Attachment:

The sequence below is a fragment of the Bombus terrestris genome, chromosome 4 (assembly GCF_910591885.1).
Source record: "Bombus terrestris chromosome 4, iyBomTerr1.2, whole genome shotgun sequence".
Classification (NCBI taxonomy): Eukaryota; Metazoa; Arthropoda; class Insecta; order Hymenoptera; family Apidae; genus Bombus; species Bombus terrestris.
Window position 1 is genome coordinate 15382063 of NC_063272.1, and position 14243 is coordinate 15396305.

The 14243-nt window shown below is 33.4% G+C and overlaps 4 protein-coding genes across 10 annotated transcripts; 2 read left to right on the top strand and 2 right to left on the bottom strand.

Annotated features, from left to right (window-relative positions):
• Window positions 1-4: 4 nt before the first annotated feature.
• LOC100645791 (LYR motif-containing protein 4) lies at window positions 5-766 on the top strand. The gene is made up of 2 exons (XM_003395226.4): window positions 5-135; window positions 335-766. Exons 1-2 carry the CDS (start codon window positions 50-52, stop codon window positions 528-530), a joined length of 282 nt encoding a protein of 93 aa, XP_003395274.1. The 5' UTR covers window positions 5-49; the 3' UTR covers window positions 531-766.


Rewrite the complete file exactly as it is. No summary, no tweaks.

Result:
The sequence below is a fragment of the Bombus terrestris genome, chromosome 4 (assembly GCF_910591885.1).
Source record: "Bombus terrestris chromosome 4, iyBomTerr1.2, whole genome shotgun sequence".
Classification (NCBI taxonomy): Eukaryota; Metazoa; Arthropoda; class Insecta; order Hymenoptera; family Apidae; genus Bombus; species Bombus terrestris.
Window position 1 is genome coordinate 15382063 of NC_063272.1, and position 14243 is coordinate 15396305.

The 14243-nt window shown below is 33.4% G+C and overlaps 4 protein-coding genes across 10 annotated transcripts; 2 read left to right on the top strand and 2 right to left on the bottom strand.

Annotated features, from left to right (window-relative positions):
• Window positions 1-4: 4 nt before the first annotated feature.
• LOC100645791 (LYR motif-containing protein 4) lies at window positions 5-766 on the top strand. The gene is made up of 2 exons (XM_003395226.4): window positions 5-135; window positions 335-766. Exons 1-2 carry the CDS (start codon window positions 50-52, stop codon window positions 528-530), a joined length of 282 nt encoding a protein of 93 aa, XP_003395274.1. The 5' UTR covers window positions 5-49; the 3' UTR covers window positions 531-766.